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Publication numberUS7911480 B2
Publication typeGrant
Application numberUS 11/868,661
Publication dateMar 22, 2011
Filing dateOct 8, 2007
Priority dateOct 8, 2007
Fee statusPaid
Also published asCN101201932A, CN101201932B, US20090091577
Publication number11868661, 868661, US 7911480 B2, US 7911480B2, US-B2-7911480, US7911480 B2, US7911480B2
InventorsJohn Brothers
Original AssigneeVia Technologies, Inc.
Export CitationBiBTeX, EndNote, RefMan
External Links: USPTO, USPTO Assignment, Espacenet
Compression of multiple-sample-anti-aliasing tile data in a graphics pipeline
US 7911480 B2
Abstract
Provided is a system for compressing multiple-sample-anti-aliasing (MSAA) tile data in a computer graphics pipeline. The system includes a plurality of pixels configured as a tile, where the tile has a plurality of samples of descriptor data for the pixels. Multiple graphics data processing units configured to receive the plurality of samples contain a plurality of coverage masks, which correspond to covered subtiles and compression logic encodes the tile descriptor data for receipt by a buffer.
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Claims(20)
1. A graphics processing system for compressing multiple-sample-anti-aliasing (MSAA) tile descriptor data in a computer graphics pipeline, comprising:
tile descriptor data, corresponding to a tile, comprising a plurality of samples corresponding to a plurality of pixels;
a plurality of graphics data processing units configured to receive and send the plurality of samples to and from a tile FIFO buffer to access the tile descriptor data containing a plurality of coverage masks, wherein each of the plurality of coverage masks corresponds to one of the plurality of pixels in the tile and the coverage mask corresponds to covered subtiles; and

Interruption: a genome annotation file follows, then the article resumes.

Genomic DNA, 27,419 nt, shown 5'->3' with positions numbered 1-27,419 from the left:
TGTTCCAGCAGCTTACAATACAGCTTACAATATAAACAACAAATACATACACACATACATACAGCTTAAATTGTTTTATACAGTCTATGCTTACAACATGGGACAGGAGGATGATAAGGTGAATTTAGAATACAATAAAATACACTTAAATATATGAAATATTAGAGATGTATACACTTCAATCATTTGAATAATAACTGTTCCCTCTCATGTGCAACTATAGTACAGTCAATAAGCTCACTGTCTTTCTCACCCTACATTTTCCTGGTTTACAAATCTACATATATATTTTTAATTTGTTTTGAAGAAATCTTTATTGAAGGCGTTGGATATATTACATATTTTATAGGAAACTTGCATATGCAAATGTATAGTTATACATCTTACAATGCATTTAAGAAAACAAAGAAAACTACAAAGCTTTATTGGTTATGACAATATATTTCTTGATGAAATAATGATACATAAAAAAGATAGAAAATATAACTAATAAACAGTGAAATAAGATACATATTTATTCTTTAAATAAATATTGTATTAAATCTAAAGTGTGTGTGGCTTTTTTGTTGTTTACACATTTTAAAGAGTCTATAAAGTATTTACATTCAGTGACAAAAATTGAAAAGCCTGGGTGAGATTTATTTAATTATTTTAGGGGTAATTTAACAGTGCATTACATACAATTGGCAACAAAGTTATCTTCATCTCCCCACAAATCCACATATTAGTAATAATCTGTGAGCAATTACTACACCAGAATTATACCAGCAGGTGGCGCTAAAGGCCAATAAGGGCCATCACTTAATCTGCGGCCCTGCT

compression logic configured to encode the tile descriptor data.
2. The system of claim 1, wherein each of the plurality of coverage masks comprises a plurality of bits corresponding to the plurality of samples corresponding to at least one of the plurality of pixels.
3. The system of claim 1, wherein if the tile is fully covered then the encoded tile descriptor data comprises a compact tile format.
4. The system of claim 1, wherein if the tile is not fully covered, then the encoded tile descriptor data comprises a long record tile format.
5. The system of claim 4, wherein the long record tile descriptor format comprises a tile mask and full XY coordinates.
6. The system of claim 5, wherein the tile mask comprises a logical OR function applied to a plurality of subsets of the plurality of pixel coverage masks.
7. The system of claim 6, further comprising a plurality of coverage mask flags and the plurality of coverage mask flags comprise a logical AND function applied to the results of the plurality of logical OR functions applied to the plurality of subsets of at least one of the plurality of coverage masks.
8. The system of claim 7, wherein if one of the plurality of coverage mask flags equals zero then the corresponding one of the plurality of coverage masks is omitted from the encoded tile descriptor data.
9. The system of claim 1, wherein the FIFO buffer comprises a plurality of read pointers corresponding to the plurality of graphics data processing units.
10. A method for compressing tile data in a multiple-sample anti-aliasing computer graphics pipeline, comprising:
receiving tile descriptor data, corresponding to a tile, into a Z-buffer;
packing the tile descriptor data into an output file entry for subsequent processing by a plurality of pipeline processing units;
determining which coverage masks correspond to covered subtiles;
encoding the tile descriptor data; and
writing encoded tile descriptor data into a FIFO buffer.
11. The method of claim 10, wherein the encoding comprises generating a compact tile descriptor format if the tile is fully covered.
12. The method of claim 10, wherein the encoding comprises generating a long record tile descriptor format if the tile is partially covered.
13. The method of claim 12, wherein generating the long record tile descriptor format further comprises preceding a subtile pixel mask with a plurality of coordinates, wherein the plurality of coordinates comprise at least one X value and at least one Y value.
14. The method of claim 10, wherein the determining comprises calculating a plurality of tile row mask bits, corresponding to one of a plurality of tile rows.
15. The method of claim 14, wherein calculating the plurality of tile row mask bits comprises applying a logical OR function between a plurality of subsets of the plurality of coverage masks.